“If I can do it, you can do it, and we all can do it!”
I’ve adapted this quote from the end of Rocky IV, when Rocky defeats the gigantic Soviet boxer in a David-and-Goliath story and turns a hostile crowd into a benevolent one. I’m not trying to bring two nations together or end a Cold War but I have found peace with myself and I was able to do it through becoming more active, one step at a time.
It was this time last year that I made a big change. We were on the beach on Maui, I was overweight, didn’t have a lot of energy and had a difficult time keeping up in a game of beach volleyball with my incredibly fit husband and super-athletic then-six-year-old son. (He is the Grade 2 cross-country champ in Toronto this year!) I didn’t feel good, I was embarrassed and I was fed up of always watching from the sidelines. (Before my son was born, I went to the gym a few times a week, played softball regularly and even entered the odd charity run with friends.)
Angry with my body for not being able to get pregnant for a second time, then getting pregnant and miscarrying multiple times, I knew I had to find a way to give myself some love. So I did something really scary. I joined my neighbourhood outdoor women’s ball-hockey league. I’ve played on field hockey teams but never ball hockey or ice hockey. I’d watched the women play and noted how skilled many of them were and how much running was required for each shift. I was terrified. On game day I hoped for rain. No luck. It was a beautiful spring evening, dry with a warm breeze. On my first shift I had little idea what I was doing but I came back to the bench a minute later, panting, with a huge smile on my face. After the first night, and the second, and the rest in the 12-week season, I would finish each game aware of all the muscles waking up in my body and at home, ice my aches with the sweetest feeling of satisfaction.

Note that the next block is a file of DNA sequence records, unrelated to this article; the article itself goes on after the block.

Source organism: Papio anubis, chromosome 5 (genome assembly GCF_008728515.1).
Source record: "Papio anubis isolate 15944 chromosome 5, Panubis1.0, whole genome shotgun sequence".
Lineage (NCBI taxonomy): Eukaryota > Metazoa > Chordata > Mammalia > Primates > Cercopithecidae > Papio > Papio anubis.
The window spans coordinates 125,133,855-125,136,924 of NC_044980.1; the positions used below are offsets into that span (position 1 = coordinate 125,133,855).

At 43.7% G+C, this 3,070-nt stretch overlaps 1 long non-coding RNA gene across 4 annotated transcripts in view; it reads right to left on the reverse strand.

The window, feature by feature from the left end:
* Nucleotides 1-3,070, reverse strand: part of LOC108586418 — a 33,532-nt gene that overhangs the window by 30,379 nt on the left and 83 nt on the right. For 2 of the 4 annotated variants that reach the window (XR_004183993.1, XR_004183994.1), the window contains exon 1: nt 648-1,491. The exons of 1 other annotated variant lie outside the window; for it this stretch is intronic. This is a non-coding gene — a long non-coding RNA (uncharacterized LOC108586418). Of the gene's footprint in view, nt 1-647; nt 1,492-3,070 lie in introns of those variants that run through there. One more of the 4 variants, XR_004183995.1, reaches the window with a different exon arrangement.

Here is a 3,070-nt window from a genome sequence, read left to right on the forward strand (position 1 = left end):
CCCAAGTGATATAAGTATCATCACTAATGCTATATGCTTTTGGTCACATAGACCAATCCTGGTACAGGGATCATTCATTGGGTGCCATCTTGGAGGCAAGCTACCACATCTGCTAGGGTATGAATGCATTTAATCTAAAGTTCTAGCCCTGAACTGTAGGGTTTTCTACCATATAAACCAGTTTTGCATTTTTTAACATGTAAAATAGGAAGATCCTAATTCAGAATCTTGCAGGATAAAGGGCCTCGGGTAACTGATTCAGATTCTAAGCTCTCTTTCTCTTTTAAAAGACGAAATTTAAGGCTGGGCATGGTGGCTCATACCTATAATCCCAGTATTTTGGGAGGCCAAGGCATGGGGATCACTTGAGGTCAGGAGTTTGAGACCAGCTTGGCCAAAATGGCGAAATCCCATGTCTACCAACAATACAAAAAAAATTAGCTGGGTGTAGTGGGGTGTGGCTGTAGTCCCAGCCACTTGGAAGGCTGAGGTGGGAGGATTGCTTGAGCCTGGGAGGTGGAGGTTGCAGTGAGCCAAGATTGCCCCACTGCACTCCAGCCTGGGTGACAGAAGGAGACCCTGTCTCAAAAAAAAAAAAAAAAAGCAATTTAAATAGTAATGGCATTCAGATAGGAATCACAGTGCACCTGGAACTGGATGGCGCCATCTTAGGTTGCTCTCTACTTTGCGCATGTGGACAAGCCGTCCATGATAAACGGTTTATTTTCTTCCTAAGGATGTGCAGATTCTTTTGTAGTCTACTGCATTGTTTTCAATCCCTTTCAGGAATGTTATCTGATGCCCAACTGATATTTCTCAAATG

To limit embarrassing myself on the rink, my teammates (competitive but helpful) nudged me to run a kilometre at least once a week. Over the next eight months, that kilometre turned into two, then five, then 10, 16, and now I’ve just run my first half-marathon. It’s not that I love running but I do love playing on a team and the cardio improvement makes me a better competitor. I discovered that when I run my mind is extremely clear. With each step, the weight of my worries and deadlines seems to melt away. And I sometimes joke that, like Forrest Gump, I could run for days just to avoid housework and chores.
About halfway through the hockey season, I felt confident enough to okay the requests my son and husband had made to come cheer me on. My son thinks it’s cool that his mom plays on the same rink that he does and cheers loudly from the sidelines. He often offers me helpful stickhandling tips and after dinner loves to lure me outside with an enticing “Mom, grab your stick. I’d like to show you a few things…”
In CF we’ve run stories like this before and they have helped to inspire me and many of our readers too. (Thanks for letting us know!) In our September 2011 issue, Sharon DeVellis shared her story of facing her fears and joining a speed-skating class (a must-read!) and then in April 2011, Heather Greenwood Davis found her kick in the pants virtually by using the power of Twitter to motivate herself to run in a half-marathon relay (you can find her story here).
Moms and Dads, this change starts with us. When we make time for physical activity, we are investing in our well-being and sending a message to our children that taking care of our bodies is an important part of being healthy. If I can do it, you can do it—we all can do it.
So do it, and let me know how it goes.
Ready to commit to fitness? Here’s a little reading to get you started:
• How one mom lost 80 pounds during her mat leave
• 3 ways to trick yourself into shape this spring
• Tommy Europe’s quick and easy workout routine for moms